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Wednesday, October 9, 2013

What happens if the USA defaults?

The skyrocketing U.S. national debt is a substantial economic problem
U.S. credit is linked to global economics
By Mark Aselstine

A generation ago, the thought of the United States of America defaulting on it’s debts was simply inconceivable.

First of all, debt was only a minor problem at the time for a country where it’s largest ever generation (the Baby Boomers’) were in the middle of their careers, their earning powers and therefore the amount of taxes which they were paying.

How things have changed.  The Boomers are beginning to retire and the economic collapse of 2008 in combination with 2 lengthy wars have led the US federal deficit to run at an all time high.

Given the inability of Democrats and Republicans to have even a basic conversation, I think it is important to consider what might happen if the debt limit (debt ceiling as it is sometimes called) is not raised and the US defaults on its debt.

Who gets paid first? 

According to the Treasury Department in 2011 (the last time, ok probably the only time that a default seemed like a possibility) the government would not issue checks for a partial days bills, instead they would wait until they cover a full set of expenses for a single day.  That means in essence they wouldn’t pick and choose, if there wasn’t enough money in Uncle Sam’s account, no one gets paid. That means defense contractors, school and welfare recipients all have to wait in line for their checks. Given that the federal government only takes in 70 cents for every dollar it spends, the line would get pretty long, pretty quickly.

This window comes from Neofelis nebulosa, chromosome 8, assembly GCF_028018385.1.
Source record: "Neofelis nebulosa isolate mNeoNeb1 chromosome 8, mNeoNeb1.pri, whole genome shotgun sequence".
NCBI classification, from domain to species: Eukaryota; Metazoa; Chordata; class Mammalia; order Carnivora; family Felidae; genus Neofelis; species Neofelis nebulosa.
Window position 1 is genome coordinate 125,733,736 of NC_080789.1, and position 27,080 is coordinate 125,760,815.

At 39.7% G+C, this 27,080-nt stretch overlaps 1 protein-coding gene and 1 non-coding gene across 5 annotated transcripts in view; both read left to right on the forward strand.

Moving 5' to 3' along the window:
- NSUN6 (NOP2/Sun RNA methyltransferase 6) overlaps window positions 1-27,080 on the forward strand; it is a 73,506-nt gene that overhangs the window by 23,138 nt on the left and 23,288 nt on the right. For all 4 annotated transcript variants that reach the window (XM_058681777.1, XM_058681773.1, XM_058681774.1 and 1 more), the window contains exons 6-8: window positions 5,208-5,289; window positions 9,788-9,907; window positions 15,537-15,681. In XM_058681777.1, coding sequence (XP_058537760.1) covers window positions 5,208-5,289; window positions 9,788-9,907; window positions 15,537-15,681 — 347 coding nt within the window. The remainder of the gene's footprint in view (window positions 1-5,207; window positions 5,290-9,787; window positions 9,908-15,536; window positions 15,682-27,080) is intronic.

On Oct 31st, the meltdown occurs

You might be wondering why October 31st is likely to be a day of reckoning in financial markets. Here’s why.  The US federal government has a $6 billion dollar debt payment due on that day and the likelihood of default on that payment given the amount of likely missed payments before that date, is virtually certain. The stock market will (not might, will) crash and America will see it’s credit rating sitting next to Greece and Spain before nightfall.  That credit rating is a significant issue if the government plans to resume borrowing money at any point again in the future as it currently enjoys the world’s lowest interest rates.

What you continue to hear from the financial sector is pretty simple-yes a default is going to be a really, really bad thing in the short term.  That being said it is worse for military families and other affiliated businesses, than it is for the average person working in private industry.  Private industry and the financial markets only have a single real hope, that this crisis can spur some long-term action in regard to the national debt because continuing to spend a dollar for every 70 cents that you bring in, simply isn’t sustainable. Maybe, just maybe a crisis of this proportion is what policy makers and politicians need in order to realize that their actions, or lack of action have real consequences in terms of the economy and people’s livelihoods.

About the author: Mark Aselstine is the owner of Uncorked Ventures an online wine club based in San Francisco.  While he might not be direct affected by the shutdown and impending collapse, if his high end customers are concerned they might stop buying wine, perhaps entirely.  For his business and for his family, that's a really, really bad thing.

* Image license: Woodsy; RGBStock royalty free